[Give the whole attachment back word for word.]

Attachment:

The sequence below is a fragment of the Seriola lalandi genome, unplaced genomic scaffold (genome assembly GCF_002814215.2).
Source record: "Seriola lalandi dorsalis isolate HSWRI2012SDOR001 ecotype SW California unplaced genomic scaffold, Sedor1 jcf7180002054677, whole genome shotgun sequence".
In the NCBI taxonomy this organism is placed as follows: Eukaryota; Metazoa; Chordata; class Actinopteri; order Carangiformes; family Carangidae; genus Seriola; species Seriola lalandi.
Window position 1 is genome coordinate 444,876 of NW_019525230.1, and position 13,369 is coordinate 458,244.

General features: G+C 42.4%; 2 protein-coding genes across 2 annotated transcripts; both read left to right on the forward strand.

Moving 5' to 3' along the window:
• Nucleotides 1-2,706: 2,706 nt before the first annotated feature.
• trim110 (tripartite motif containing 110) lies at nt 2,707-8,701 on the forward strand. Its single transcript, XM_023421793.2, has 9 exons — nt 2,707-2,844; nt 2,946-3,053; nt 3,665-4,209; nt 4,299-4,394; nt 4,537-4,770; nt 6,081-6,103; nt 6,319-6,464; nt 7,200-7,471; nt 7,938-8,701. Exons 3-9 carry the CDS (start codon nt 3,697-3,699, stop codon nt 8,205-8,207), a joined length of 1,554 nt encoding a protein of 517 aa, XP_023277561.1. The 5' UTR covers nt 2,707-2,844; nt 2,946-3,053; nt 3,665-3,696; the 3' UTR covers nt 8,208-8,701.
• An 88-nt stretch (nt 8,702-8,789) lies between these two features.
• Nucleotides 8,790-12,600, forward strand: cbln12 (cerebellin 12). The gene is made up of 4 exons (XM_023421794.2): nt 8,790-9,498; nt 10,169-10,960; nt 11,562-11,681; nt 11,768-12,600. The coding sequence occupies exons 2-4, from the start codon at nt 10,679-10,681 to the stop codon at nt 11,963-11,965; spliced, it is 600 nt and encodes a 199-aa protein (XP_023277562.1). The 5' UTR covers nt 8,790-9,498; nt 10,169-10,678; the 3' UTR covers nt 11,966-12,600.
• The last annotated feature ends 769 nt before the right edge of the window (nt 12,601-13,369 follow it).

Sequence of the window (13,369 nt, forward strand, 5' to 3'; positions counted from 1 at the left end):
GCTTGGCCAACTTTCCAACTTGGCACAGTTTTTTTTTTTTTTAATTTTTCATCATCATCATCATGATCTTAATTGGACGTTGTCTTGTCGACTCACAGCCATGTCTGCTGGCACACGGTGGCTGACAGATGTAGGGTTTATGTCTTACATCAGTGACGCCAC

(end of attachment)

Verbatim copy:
The sequence below is a fragment of the Seriola lalandi genome, unplaced genomic scaffold (genome assembly GCF_002814215.2).
Source record: "Seriola lalandi dorsalis isolate HSWRI2012SDOR001 ecotype SW California unplaced genomic scaffold, Sedor1 jcf7180002054677, whole genome shotgun sequence".
In the NCBI taxonomy this organism is placed as follows: Eukaryota; Metazoa; Chordata; class Actinopteri; order Carangiformes; family Carangidae; genus Seriola; species Seriola lalandi.
Window position 1 is genome coordinate 444,876 of NW_019525230.1, and position 13,369 is coordinate 458,244.

General features: G+C 42.4%; 2 protein-coding genes across 2 annotated transcripts; both read left to right on the forward strand.

Moving 5' to 3' along the window:
• Nucleotides 1-2,706: 2,706 nt before the first annotated feature.
• trim110 (tripartite motif containing 110) lies at nt 2,707-8,701 on the forward strand. Its single transcript, XM_023421793.2, has 9 exons — nt 2,707-2,844; nt 2,946-3,053; nt 3,665-4,209; nt 4,299-4,394; nt 4,537-4,770; nt 6,081-6,103; nt 6,319-6,464; nt 7,200-7,471; nt 7,938-8,701. Exons 3-9 carry the CDS (start codon nt 3,697-3,699, stop codon nt 8,205-8,207), a joined length of 1,554 nt encoding a protein of 517 aa, XP_023277561.1. The 5' UTR covers nt 2,707-2,844; nt 2,946-3,053; nt 3,665-3,696; the 3' UTR covers nt 8,208-8,701.
• An 88-nt stretch (nt 8,702-8,789) lies between these two features.
• Nucleotides 8,790-12,600, forward strand: cbln12 (cerebellin 12). The gene is made up of 4 exons (XM_023421794.2): nt 8,790-9,498; nt 10,169-10,960; nt 11,562-11,681; nt 11,768-12,600. The coding sequence occupies exons 2-4, from the start codon at nt 10,679-10,681 to the stop codon at nt 11,963-11,965; spliced, it is 600 nt and encodes a 199-aa protein (XP_023277562.1). The 5' UTR covers nt 8,790-9,498; nt 10,169-10,678; the 3' UTR covers nt 11,966-12,600.
• The last annotated feature ends 769 nt before the right edge of the window (nt 12,601-13,369 follow it).

Sequence of the window (13,369 nt, forward strand, 5' to 3'; positions counted from 1 at the left end):
GCTTGGCCAACTTTCCAACTTGGCACAGTTTTTTTTTTTTTTAATTTTTCATCATCATCATCATGATCTTAATTGGACGTTGTCTTGTCGACTCACAGCCATGTCTGCTGGCACACGGTGGCTGACAGATGTAGGGTTTATGTCTTACATCAGTGACGCCAC